Algebra Calculators

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# Rectangular to Polar Calculator

## Rectangular and Polar Coordinates Lesson

#### Lesson Contents

### Rectangular Coordinates vs. Polar Coordinates

Notated as (x, y), rectangular coordinates (also called Cartesian coordinates) give us the position of a point in terms of its location relative to the x-axis and y-axis. Notated as (r, θ), polar coordinates give us the position of a point with radius measured as a distance away from the origin and angle measured counter-clockwise off the positive x-axis (also called the polar-axis or r-axis).

Imagine the polar coordinate angle *θ* is measured on a clock. 0° is 3 o’clock, 90° is 12 o’clock, 180° is 9 o’clock, and 360° is back to 3 o’clock. If the angle is negative, go clockwise. For example, -90° is at the 6 o’clock position.

Both styles of coordinates have their strengths and weaknesses and are best used in different situations. Rectangular coordinates are very easy to use for polynomial functions that use *x* and *y* as variables. For functions that use *r* and *θ* as variables, polar coordinates are easier to work with. The formulas for converting rectangular to polar are given as:

Pay very close attention to the units used when evaluating tan^{-1}(y/x) to find *θ*. If using a calculator, make sure the output unit on the calculator matches the unit written next to the answer. If we calculate in radians but write degrees as the unit next to our angle it is incorrect.

### Example Problem

Convert the rectangular coordinates (3, 6) to polar coordinates. Express the polar angle in degrees.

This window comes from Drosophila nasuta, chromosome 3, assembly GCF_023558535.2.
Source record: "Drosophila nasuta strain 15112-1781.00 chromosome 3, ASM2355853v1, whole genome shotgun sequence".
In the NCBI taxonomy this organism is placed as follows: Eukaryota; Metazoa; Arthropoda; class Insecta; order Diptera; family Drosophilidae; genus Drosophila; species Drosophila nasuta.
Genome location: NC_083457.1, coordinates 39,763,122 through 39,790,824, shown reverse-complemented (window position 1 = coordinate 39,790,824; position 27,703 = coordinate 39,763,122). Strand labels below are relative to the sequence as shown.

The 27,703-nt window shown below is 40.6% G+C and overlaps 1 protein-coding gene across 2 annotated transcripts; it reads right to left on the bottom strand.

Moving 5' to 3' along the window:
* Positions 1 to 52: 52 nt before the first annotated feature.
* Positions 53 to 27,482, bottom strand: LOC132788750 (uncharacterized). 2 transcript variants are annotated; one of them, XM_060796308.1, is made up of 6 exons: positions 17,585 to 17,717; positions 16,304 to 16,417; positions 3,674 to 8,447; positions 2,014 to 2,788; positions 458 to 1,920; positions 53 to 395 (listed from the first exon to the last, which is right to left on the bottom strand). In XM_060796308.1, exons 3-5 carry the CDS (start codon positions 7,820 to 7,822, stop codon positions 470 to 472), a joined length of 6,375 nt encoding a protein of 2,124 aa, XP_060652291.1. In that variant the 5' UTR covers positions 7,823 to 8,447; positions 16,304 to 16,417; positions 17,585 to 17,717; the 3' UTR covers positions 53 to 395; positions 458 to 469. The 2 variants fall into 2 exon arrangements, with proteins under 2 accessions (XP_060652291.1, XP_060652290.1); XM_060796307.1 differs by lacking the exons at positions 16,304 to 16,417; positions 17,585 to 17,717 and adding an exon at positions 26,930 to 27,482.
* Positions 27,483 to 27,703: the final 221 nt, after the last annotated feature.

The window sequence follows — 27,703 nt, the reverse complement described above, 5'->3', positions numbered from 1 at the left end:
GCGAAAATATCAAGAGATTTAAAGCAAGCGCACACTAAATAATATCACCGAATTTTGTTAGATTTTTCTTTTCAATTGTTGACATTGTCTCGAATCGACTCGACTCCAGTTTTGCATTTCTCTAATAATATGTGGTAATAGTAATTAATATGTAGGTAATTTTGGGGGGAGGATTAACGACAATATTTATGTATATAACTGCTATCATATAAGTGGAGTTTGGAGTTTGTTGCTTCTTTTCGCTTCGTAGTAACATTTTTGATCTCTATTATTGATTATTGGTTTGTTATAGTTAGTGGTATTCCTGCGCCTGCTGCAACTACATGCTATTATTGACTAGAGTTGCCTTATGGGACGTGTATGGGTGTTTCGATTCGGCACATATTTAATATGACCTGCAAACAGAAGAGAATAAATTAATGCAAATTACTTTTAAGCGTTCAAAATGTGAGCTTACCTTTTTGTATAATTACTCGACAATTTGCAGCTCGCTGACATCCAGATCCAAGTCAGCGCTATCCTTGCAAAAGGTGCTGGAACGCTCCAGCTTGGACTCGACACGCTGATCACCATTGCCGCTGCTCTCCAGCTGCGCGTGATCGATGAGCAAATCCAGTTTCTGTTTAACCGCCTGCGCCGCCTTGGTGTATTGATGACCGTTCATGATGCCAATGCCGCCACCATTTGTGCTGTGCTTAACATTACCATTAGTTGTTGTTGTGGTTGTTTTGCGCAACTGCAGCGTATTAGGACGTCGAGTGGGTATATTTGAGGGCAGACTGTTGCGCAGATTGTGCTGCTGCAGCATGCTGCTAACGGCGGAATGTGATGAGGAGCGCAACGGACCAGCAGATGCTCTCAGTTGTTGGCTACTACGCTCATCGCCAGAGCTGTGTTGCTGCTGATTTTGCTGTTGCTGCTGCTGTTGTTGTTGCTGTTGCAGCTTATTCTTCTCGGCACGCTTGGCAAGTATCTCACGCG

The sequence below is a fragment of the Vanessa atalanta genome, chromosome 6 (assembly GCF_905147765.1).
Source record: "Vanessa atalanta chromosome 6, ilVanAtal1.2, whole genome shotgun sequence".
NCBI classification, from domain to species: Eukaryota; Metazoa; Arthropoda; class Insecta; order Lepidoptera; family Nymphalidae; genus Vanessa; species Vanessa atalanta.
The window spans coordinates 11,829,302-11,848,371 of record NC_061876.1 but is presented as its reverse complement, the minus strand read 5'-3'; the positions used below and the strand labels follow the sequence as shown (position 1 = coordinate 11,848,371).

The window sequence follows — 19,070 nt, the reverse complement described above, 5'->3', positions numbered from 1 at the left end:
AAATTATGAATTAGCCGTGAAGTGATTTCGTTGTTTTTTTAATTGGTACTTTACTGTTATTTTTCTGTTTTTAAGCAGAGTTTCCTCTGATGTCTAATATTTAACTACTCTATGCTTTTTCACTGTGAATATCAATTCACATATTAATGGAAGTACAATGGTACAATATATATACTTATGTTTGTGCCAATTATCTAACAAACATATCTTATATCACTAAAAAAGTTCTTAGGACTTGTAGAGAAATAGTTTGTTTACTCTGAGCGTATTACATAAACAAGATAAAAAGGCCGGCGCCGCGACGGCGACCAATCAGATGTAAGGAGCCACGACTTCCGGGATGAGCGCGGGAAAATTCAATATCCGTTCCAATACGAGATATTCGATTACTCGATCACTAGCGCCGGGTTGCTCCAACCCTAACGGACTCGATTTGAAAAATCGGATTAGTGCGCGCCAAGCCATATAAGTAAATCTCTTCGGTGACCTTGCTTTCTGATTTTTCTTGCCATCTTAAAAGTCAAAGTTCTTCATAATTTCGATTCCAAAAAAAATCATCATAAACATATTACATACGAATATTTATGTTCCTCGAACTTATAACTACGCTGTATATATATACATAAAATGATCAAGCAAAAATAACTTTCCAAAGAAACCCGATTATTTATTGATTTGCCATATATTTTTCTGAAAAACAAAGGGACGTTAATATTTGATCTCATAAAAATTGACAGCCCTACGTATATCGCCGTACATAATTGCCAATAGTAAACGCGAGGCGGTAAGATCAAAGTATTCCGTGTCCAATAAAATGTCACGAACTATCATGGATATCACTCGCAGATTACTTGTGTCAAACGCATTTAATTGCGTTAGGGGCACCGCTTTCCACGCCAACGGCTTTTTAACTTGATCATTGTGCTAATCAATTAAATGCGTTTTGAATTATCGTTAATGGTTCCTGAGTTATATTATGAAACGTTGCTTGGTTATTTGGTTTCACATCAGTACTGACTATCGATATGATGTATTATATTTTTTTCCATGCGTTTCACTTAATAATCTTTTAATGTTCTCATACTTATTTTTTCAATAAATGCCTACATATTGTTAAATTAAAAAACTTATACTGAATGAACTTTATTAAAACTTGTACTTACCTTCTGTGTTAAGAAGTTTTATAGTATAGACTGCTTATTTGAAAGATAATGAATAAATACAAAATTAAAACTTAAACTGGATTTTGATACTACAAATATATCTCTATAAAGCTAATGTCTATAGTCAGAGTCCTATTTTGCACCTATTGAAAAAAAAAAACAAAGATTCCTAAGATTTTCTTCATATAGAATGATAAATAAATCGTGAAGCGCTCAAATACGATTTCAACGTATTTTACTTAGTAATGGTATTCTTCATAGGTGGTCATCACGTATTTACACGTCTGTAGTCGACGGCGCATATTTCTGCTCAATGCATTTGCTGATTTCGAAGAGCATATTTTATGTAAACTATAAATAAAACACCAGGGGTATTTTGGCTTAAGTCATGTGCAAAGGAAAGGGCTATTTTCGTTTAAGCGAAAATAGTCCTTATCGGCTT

Solution:

1.) First, let’s find our radius coordinate. Applying the formula gives us:

r = (3^{2} + 6^{2}) = 6.708

2.) Now let’s find the angle coordinate. Applying the formula gives us:

θ = tan^{-1}(6/3) = 63.435°

3.) Our point in polar coordinates is **(r, θ) = (6.708, 63.435°)**.

## How the Rectangular to Polar Calculator Works

The calculator at the top of this page uses the exact same two equations as listed above. The input coordinates are sent to a computer and run through a program that applies the *x* and *y* values to those two equations.

The polar radius and angle are then sent back here and displayed. This all happens very quickly because a computer processor is doing the work. However, as humans, we can easily hand calculate the conversion with paper and pencil algebra and a scientific calculator just as accurately!

Result :

Worksheet 1

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Cheat sheet

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